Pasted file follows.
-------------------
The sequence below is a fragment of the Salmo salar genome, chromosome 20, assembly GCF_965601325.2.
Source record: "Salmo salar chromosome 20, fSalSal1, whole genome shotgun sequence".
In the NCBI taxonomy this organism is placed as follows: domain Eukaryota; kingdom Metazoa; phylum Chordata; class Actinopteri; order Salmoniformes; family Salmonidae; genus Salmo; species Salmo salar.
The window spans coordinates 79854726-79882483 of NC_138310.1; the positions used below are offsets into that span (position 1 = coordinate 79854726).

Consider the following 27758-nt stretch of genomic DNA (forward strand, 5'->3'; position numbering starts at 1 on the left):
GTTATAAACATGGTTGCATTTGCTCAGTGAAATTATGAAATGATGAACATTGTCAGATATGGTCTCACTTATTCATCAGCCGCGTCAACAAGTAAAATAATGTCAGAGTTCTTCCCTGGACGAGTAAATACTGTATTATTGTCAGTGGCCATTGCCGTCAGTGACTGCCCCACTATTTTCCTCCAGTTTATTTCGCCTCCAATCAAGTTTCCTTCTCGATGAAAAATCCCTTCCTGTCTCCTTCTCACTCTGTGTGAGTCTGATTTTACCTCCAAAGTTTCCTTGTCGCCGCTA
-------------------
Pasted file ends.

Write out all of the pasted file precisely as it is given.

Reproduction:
The sequence below is a fragment of the Salmo salar genome, chromosome 20, assembly GCF_965601325.2.
Source record: "Salmo salar chromosome 20, fSalSal1, whole genome shotgun sequence".
In the NCBI taxonomy this organism is placed as follows: domain Eukaryota; kingdom Metazoa; phylum Chordata; class Actinopteri; order Salmoniformes; family Salmonidae; genus Salmo; species Salmo salar.
The window spans coordinates 79854726-79882483 of NC_138310.1; the positions used below are offsets into that span (position 1 = coordinate 79854726).

Consider the following 27758-nt stretch of genomic DNA (forward strand, 5'->3'; position numbering starts at 1 on the left):
GTTATAAACATGGTTGCATTTGCTCAGTGAAATTATGAAATGATGAACATTGTCAGATATGGTCTCACTTATTCATCAGCCGCGTCAACAAGTAAAATAATGTCAGAGTTCTTCCCTGGACGAGTAAATACTGTATTATTGTCAGTGGCCATTGCCGTCAGTGACTGCCCCACTATTTTCCTCCAGTTTATTTCGCCTCCAATCAAGTTTCCTTCTCGATGAAAAATCCCTTCCTGTCTCCTTCTCACTCTGTGTGAGTCTGATTTTACCTCCAAAGTTTCCTTGTCGCCGCTA